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20b_risk_aversion

20b_risk_aversion - Uncertainty Risk Aversion and Expected...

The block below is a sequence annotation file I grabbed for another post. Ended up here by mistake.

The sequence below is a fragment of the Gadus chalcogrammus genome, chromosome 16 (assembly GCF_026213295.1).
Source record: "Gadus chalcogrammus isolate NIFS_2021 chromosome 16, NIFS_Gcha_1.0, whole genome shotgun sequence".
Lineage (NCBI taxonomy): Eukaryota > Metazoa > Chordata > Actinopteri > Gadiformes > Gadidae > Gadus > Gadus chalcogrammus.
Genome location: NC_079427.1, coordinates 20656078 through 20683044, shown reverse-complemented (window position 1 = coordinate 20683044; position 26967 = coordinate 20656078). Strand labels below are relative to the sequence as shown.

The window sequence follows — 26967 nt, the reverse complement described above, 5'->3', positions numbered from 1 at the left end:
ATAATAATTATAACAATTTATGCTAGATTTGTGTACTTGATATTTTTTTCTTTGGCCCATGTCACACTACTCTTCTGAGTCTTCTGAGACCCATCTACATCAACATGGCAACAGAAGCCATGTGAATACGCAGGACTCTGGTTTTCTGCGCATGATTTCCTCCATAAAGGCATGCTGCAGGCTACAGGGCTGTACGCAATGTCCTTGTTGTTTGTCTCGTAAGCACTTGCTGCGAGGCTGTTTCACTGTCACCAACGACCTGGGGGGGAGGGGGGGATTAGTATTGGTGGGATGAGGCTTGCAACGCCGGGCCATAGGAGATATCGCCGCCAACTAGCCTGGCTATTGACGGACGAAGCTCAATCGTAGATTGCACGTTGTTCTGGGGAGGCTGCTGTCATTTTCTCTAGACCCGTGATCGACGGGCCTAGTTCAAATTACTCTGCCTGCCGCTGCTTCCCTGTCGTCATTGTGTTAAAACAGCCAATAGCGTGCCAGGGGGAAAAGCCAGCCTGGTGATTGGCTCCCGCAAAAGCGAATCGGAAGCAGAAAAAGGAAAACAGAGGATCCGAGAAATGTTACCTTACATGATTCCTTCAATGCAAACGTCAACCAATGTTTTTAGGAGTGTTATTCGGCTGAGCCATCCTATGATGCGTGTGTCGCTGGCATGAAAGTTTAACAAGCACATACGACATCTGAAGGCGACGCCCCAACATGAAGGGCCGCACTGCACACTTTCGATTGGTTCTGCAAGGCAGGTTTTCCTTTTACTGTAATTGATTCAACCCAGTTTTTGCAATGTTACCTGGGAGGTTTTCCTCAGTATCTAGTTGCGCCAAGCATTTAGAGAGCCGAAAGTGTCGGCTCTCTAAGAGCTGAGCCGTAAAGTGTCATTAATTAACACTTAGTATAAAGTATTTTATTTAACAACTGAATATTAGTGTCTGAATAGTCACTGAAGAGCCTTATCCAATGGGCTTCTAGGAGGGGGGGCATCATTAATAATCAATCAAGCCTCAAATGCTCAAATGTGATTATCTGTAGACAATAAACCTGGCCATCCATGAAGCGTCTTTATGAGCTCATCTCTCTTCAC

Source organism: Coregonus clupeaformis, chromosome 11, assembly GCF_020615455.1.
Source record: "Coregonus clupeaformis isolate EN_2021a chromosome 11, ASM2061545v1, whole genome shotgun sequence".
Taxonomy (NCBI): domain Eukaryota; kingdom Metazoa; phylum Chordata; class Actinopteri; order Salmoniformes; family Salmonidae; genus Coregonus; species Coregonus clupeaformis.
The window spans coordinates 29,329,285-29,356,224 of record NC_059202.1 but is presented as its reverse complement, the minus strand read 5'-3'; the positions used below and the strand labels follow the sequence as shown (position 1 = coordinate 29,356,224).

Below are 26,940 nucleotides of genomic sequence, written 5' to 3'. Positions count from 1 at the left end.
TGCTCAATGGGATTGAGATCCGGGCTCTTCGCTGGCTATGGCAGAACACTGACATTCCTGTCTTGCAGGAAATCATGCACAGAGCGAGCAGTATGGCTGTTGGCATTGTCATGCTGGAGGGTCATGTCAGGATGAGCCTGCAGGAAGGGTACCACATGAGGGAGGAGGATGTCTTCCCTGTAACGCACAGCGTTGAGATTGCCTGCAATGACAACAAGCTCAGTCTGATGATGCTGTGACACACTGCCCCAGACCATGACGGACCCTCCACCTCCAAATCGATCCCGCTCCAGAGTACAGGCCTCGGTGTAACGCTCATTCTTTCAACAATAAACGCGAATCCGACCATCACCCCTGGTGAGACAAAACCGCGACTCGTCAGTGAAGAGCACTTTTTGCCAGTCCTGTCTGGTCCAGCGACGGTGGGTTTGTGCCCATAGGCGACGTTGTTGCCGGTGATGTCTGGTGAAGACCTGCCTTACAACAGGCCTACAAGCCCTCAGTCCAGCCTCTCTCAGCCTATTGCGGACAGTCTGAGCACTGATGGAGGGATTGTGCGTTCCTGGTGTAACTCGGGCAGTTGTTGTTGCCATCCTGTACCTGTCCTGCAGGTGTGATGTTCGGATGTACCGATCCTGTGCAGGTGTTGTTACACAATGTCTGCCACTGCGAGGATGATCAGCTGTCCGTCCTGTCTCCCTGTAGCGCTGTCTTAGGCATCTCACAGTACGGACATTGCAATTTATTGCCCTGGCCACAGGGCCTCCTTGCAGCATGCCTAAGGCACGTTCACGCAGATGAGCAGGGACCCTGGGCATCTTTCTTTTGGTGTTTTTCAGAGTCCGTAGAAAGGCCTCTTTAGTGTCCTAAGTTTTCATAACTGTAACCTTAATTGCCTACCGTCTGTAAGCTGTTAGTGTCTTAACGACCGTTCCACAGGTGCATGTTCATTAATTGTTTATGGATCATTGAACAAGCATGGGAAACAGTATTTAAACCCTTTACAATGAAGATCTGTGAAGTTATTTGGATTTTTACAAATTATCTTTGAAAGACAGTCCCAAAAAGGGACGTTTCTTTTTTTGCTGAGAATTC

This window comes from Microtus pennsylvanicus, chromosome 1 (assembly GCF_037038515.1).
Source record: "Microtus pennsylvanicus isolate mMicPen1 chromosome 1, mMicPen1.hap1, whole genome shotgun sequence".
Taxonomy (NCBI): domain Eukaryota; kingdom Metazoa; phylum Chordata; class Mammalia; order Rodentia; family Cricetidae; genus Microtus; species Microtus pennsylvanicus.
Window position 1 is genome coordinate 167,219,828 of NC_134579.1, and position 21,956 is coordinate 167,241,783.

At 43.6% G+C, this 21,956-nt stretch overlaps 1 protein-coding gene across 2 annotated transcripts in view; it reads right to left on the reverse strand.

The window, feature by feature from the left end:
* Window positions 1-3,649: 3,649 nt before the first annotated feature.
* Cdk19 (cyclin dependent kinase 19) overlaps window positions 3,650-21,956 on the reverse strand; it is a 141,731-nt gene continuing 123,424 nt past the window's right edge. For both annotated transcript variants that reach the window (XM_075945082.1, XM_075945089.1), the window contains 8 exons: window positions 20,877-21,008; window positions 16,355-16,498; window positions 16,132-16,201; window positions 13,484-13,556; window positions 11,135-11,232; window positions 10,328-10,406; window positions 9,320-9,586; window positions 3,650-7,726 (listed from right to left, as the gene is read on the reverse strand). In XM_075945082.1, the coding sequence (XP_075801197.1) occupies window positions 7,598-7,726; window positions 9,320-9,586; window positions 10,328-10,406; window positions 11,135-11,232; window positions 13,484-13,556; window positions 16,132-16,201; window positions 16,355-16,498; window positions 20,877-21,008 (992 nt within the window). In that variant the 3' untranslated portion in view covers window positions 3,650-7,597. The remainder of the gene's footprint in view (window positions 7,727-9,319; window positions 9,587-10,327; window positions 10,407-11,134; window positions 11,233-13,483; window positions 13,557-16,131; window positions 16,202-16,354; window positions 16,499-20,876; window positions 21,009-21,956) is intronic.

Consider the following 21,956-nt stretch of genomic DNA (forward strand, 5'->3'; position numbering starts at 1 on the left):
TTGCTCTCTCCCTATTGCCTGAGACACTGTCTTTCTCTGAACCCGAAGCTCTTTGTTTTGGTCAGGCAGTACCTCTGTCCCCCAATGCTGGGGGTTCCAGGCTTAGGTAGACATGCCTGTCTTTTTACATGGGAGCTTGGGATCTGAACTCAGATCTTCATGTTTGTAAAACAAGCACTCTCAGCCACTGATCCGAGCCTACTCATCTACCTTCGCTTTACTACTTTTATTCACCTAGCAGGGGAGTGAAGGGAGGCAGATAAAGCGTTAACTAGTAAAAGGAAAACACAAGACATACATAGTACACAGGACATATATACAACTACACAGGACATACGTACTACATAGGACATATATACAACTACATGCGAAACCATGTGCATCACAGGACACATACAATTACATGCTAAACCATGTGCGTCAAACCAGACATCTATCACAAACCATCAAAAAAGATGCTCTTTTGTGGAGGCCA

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Uncertainty, Risk Aversion and Expected Utility If investors always evaluated risky ventures by taking expected payo ff s, uncer- tainty would not create many di culties. But there is tremendous evidence that uncertainty has a profound e ff ect on fi nancial markets. The fi rst empirical law of fi nancial markets is that over short periods of time (like an hour, or perhaps a day), asset returns have expectation zero. If there are no dividends in the intervening perioid, today’s price is the expectation of tomorrow’s price. But over long periods of time, there is compelling evidence that di ff erent assets have substantially di ff er- ent returns. From 1926 until today, stocks have averaged about 9.1% returns above in fl ation, while bonds have averaged only 2.3% above in fl ation. That is too big a di ff erence to attribute to luck. (This second fact is not inconsistent with the fi rst, since over short periods of time the small measurement error in observing the initial and fi nal prices can swamp any tiny trend.) One obvious factor is that stock returns are much riskier than bond returns. If investors were afraid of risk, then they would pay less for a riskier asset with the same expected payo ff . The return (expected payo ff divided by price) would then be higher for riskier assets. This will be the key idea in what follows. But how do we measure risk? And how do we put risk aversion into the model? 1 St Petersburgh Paradox and the Invention of Expected Utility Expected utility was invented by Daniel Bernoulli while he was living in St Peters- burgh on account of the followng puzzle. Suppose somebody told you he would continue fl ipping a fair coin until he got a tails, and then pay you 2 n +1 dollars, where n is the number of consecutive heads before the tail. (He is e ff ectively guaranteeing you at least $2.) How much would you pay for the privilige of receiving this lottery? Your expected revenue if you play is 1 2 2 + 1 4 4 + 1 8 8 + ... = 1 + 1 + 1 + ... = where we have computed that the chance of n consecutive heads is 1 / 2 n for the n heads in a row times 1 / 2 for the following tails which ends the streak, or 1 / 2 n +1 . Bernoulli noticed that nobody would actually pay very much money to play this game. In short, the price of the lottery is much lower than its expected payo ff , reminding us of the story of risky stocks.
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